Authors are invited to submit papers formatted according to the 2-column IEEE format (Latex), via EasyChair. The review process will not be blind, therefore it is not necessary for submissions to be anonymized. Submitted manuscripts should not exceed 10 letter-size (8.5 x 11) pages including figures, tables and references using the IEEE format for conference proceedings. Submissions not conforming to these guidelines or received after the due date will be returned without review. For the final camera-ready version, authors with accepted papers may purchase additional pages at the following rates: 100 USD for each of the first two additional pages; 200 USD for each of the third and fourth additional pages. Submitted papers must represent original and unpublished work, that is not currently under review. All manuscripts will be evaluated according to their significance, originality, technical content, style, clarity, quality of presentation, and relevance to the workshop. At least one author of each accepted paper is expected to attend the workshop.
Prof. Dr. Xian-He Sun Department of Computer Science, Illinois Institute of Technology, USA
Title: C-AMAT: A Concurrent Model for Scalable Data Access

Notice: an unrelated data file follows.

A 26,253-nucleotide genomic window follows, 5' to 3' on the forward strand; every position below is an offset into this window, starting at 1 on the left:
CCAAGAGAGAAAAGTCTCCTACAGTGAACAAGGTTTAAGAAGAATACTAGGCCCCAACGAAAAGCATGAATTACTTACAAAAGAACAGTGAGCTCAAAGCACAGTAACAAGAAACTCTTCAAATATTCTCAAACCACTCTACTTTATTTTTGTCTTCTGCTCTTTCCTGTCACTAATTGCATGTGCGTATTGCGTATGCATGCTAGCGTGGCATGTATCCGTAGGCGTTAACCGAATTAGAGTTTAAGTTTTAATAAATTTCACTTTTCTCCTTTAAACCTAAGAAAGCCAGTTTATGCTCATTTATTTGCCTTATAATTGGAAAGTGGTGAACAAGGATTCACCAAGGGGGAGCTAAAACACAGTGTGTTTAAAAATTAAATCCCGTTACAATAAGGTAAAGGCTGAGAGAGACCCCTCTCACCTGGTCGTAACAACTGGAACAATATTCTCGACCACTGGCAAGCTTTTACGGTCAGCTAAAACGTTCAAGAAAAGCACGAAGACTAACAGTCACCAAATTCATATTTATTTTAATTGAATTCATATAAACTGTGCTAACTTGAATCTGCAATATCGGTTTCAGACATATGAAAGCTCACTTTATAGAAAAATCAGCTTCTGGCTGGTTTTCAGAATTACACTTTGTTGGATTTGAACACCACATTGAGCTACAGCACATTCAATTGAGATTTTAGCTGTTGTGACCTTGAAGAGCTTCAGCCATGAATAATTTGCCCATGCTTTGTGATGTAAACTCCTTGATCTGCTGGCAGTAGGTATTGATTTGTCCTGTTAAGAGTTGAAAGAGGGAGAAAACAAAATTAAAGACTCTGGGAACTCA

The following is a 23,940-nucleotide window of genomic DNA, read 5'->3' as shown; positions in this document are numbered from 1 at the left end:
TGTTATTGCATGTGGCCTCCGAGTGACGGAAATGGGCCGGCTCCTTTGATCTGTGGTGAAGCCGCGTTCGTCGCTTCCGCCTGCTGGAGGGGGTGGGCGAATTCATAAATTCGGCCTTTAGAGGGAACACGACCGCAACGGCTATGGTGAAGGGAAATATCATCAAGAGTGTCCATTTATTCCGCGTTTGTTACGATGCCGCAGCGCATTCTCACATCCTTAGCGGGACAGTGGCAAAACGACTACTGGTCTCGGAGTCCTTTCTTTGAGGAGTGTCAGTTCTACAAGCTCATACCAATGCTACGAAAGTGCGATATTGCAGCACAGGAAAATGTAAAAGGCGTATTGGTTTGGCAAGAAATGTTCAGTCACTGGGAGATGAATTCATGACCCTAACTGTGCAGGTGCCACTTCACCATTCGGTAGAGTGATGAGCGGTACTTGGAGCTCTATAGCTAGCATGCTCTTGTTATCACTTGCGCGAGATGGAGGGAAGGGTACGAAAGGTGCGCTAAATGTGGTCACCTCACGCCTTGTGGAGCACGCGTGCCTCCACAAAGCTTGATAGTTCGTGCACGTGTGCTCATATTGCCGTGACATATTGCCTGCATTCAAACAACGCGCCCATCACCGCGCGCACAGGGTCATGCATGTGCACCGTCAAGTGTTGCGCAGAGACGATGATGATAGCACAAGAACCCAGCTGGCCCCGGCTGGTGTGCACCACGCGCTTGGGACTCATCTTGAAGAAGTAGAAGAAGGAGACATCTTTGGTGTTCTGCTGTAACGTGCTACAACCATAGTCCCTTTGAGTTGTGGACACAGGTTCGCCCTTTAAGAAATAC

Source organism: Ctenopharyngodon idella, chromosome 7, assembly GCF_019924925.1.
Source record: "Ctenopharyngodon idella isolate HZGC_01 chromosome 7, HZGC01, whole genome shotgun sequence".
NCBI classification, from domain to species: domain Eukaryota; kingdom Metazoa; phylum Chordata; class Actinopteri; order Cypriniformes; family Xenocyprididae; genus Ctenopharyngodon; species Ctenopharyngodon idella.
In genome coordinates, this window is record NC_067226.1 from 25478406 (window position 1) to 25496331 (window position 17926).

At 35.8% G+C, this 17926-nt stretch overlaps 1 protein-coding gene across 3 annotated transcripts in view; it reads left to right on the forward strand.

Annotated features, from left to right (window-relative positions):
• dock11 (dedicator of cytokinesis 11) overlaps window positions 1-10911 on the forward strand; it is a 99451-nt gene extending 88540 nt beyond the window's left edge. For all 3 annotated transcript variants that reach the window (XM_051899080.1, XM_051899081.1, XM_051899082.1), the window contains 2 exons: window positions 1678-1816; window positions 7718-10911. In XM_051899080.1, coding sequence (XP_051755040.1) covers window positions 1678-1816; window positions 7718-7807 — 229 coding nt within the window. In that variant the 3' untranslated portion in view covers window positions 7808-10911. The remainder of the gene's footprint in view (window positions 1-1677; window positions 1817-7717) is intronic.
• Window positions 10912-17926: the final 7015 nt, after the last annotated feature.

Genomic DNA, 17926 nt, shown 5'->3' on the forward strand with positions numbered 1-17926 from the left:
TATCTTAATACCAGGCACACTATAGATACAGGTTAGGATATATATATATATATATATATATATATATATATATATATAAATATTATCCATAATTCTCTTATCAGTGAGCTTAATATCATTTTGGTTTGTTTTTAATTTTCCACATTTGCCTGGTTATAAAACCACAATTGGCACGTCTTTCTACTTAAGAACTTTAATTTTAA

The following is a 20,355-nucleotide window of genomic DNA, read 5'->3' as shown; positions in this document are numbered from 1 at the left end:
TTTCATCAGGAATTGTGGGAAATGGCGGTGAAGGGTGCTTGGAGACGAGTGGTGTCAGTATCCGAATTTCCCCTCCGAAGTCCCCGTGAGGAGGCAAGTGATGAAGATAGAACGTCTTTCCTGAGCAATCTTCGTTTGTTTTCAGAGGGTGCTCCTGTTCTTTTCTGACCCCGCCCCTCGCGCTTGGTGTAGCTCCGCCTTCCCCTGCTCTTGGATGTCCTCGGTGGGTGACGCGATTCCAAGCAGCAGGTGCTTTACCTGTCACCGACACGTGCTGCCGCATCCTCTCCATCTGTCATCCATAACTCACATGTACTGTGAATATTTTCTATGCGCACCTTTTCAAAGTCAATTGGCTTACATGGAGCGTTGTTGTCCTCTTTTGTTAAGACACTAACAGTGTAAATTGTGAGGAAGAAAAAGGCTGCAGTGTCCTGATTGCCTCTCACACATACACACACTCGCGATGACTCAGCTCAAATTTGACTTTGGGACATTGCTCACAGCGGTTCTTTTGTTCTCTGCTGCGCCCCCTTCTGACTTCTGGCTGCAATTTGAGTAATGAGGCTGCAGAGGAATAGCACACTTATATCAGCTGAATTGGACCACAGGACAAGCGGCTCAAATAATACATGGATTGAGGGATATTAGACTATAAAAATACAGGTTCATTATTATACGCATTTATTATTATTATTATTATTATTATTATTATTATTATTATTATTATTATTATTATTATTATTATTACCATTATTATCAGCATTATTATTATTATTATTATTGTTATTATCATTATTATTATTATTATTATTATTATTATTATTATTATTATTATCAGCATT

Scalable computing for real-time big data applications is a challenging task. Big data applications put even more pressure on the lasting memory-wall problem, which makes data access the prominent performance bottleneck for real-time solutions. Scalable computing is known for its massively parallel architectures. A natural way to improve memory performance is to increase and utilize memory concurrency to a level commensurate with that of scalable computing. We argue that substantial memory concurrency exists at each layer of current memory systems, but it has not been fully utilized. In this talk we reevaluate memory systems and introduce the novel C-AMAT model for system design analysis of concurrent data accesses. C-AMAT is a paradigm shift to support sustained data accessing from a data-centric view. The power of C-AMAT is that it has opened new directions to reduce data access delay. In an ideal parallel memory system, the system will explicitly express and utilize parallel data accesses. This awareness is largely missing from current memory systems. We will review the concurrency available in modern memory systems, present the concept of C-AMAT, and discuss the considerations and possibility of optimizing parallel data access for big data applications. We will also present some of our recent results which quantize and utilize parallel I/O following the parallel memory concept.Dr. Xian-He Sun is a Distinguished Professor of Computer Science and the chairman of the Department of Computer Science at the Illinois Institute of Technology (IIT). He is the director of the Scalable Computing Software laboratory at IIT and a guest faculty in the Mathematics and Computer Science Division at the Argonne National Laboratory. Before joining IIT, he worked at DoE Ames National Laboratory, at ICASE, NASA Langley Research Center, at Louisiana State University, Baton Rouge, and was an ASEE fellow at Navy Research Laboratories. Dr. Sun is an IEEE fellow and is known for his memory-bounded speedup model, also called Sun-Ni’s Law, for scalable computing. His research interests include parallel and distributed processing, memory and I/O systems, software systems for big data applications, and performance evaluation. He has over 200 publications and 4 patents in these areas. He is a former IEEE CS distinguished speaker and former vice chair of the IEEE Technical Committee on Scalable Computing, and is serving and served on the editorial board of most of the leading professional journals in the field of parallel processing. More information about Dr. Sun can be found at his web site www.cs.iit.edu/~sun/.